Health Literacy Part 1 with Claudia Brown and Health TOY Melanie Lynch

Health Literacy Part 2 with Claudia Brown and Melanie Lynch

Health Education Part 1 with Jeff Bartlett, Andy Horne and Andy Milne

Health Education Part 2 with Jeff Bartlett, Andy Horne and Andy Milne

Health Education Part 3 with Jeff Bartlett, Andy Horne and Andy Milne

Skills Based Health Education with Dr Sarah Benes & Dr Holly Alperin

spark2SPARK push out great, and varied webinar content and have also shown a lot of love towards health education. They are hosted by Naomi Hartl. You can access all of their webinars via their site, or app.

Ignite YOUR Health Education with Amy Prior (recorded the audio only)

4603e_11554944Back to podcasts for our final list of easy to access resources and it’s a big thank you to my good friend Jorge Rodriguez for his Global Physed Voxcast. Again, his output is varied and is supported by Physedagogy – you can access the back catalog via their website. The Voxcast has also taken Justin Schleider‘s Blabbermouths webinar/podcast under it’s wing (check out the awesome Social Justice episodes with Dr Martha James-Hassan.)

Mindfulness with Neila Steele

Health Education with Andy Milne

International Podcast Day (Views of health from kids across the world) with Andy Milne

For a more comprehensive list of podcasts, including those created by teachers, for teachers, check out this earlier #slowchathealth blog post on my podcast addiction.

SHAPE America members can also check out the latest Toolbox for Health teachers on their website. Yet another membership benefit!

If you are a health teacher looking to connect with other health teachers, there are two Voxer chats that you might be interested in. There is a general health education chat, and also a skill-based health education chat. Click on either link to enter the conversation.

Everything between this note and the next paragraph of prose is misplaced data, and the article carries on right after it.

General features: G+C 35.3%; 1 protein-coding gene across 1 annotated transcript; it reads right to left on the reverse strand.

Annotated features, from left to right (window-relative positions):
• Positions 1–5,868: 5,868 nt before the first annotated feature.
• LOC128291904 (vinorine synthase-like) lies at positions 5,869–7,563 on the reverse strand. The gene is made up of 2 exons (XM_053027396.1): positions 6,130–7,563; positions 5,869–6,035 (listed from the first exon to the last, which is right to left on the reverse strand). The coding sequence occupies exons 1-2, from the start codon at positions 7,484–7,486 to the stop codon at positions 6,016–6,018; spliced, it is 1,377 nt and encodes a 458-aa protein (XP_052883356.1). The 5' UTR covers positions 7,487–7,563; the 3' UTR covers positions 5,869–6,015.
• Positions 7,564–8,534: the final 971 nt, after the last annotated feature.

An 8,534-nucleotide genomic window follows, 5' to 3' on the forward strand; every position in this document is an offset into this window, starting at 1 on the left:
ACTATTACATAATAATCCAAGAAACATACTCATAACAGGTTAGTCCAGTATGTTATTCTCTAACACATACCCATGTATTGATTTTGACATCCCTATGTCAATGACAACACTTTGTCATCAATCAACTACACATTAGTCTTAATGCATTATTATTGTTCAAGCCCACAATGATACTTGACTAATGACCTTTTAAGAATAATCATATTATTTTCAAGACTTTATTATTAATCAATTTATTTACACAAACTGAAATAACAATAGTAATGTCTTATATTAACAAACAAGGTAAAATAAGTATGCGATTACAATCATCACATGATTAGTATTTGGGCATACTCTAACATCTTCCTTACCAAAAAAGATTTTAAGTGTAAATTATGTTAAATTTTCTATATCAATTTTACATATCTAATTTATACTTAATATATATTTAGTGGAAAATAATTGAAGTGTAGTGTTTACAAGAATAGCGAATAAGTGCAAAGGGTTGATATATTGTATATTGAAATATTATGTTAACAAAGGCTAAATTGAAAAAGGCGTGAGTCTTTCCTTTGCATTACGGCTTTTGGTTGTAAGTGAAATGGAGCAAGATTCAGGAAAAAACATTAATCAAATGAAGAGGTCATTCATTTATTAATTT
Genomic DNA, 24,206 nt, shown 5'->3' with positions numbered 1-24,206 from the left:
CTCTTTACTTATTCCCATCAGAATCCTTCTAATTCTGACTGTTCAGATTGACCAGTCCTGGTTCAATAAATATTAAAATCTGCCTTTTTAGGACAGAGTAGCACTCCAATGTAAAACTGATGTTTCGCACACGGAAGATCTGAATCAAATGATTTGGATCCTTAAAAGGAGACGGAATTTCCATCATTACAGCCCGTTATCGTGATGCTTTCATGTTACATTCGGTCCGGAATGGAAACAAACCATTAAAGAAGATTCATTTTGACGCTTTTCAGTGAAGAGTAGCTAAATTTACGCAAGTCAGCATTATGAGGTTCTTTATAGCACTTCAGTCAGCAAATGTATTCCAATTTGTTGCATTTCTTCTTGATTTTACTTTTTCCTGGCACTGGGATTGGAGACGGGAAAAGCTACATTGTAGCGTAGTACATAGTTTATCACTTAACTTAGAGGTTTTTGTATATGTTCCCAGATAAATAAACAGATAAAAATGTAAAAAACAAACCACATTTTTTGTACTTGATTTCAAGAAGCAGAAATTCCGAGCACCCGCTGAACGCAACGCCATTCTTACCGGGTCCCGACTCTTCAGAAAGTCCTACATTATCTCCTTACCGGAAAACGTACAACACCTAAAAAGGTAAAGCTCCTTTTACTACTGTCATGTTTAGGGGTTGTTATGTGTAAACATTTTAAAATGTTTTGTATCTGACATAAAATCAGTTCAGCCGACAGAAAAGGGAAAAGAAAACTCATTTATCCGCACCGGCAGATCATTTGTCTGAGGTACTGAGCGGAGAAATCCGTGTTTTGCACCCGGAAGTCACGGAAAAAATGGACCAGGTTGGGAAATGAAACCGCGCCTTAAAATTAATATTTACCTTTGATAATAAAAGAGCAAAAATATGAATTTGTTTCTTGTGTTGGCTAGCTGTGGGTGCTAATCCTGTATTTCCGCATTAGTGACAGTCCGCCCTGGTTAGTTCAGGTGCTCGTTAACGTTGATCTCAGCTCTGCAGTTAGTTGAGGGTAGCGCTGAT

If you are on Twitter, and looking to connect with others that tweet about #healthed I have collated a list of accounts that you might want to follow.

What have I missed? Let me know if there are any other great links out there and I’ll continue to update this page.


Can We Talk?

Recent justified outrage over comments made by a Presidential nominee has spurred many to speak up about what they heard. And rightly so. If we applied National Health Education Standard 4 to this individual, he would fail. As Health teachers we are tasked with encouraging our students to become responsible individuals who use verbal and non-verbal skills to develop and maintain healthy personal relationships. I think “responsible individual” and “healthy relationships” might equate to a double failure on that count.

This event has gifted us with another opportunity to use a real life example to discuss educational themes with our students and despite attempts to pass this off as “locker room banter” (cue outrage from athletes) it is crucial for us to encourage our students to voice their concerns when they hear inappropriate comments. Casual misogyny, casual racism, casual homophobia etc must be challenged. Every time.

Ignoring inappropriate comments only serve to normalize them and empower the cowards that use this type of ‘banter’ to degrade others. We already have a society in which there are too many passive bystanders. Worryingly a recent College Campus Climate Survey reported that 55% of college students who witnessed a sexual assault did not intervene.

I discuss the idea of speaking up when students hear inappropriate language when I talk about advocacy. In class I use Poll Everywhere to anonymously ask students if they have heard the word ‘gay’ used in a derogatory way in the last 30 days. Once the results are in I ask of those who had heard the word being used, did they step in and say something. This is usually a small number of students but I then ask those students to report back what they said, and how was it received. I want to recognize those students that speak up, and I hope that sharing their experience will embolden their peers. Here are two screenshots of polls that I use in that lesson.








Speaking out against injustice, oppression and hatred is something about which we teachers don’t really get a choice. We are expected to model the behavior that we would hope for from our students. As my good friend Andy Horne often says “what you permit is what you promote.”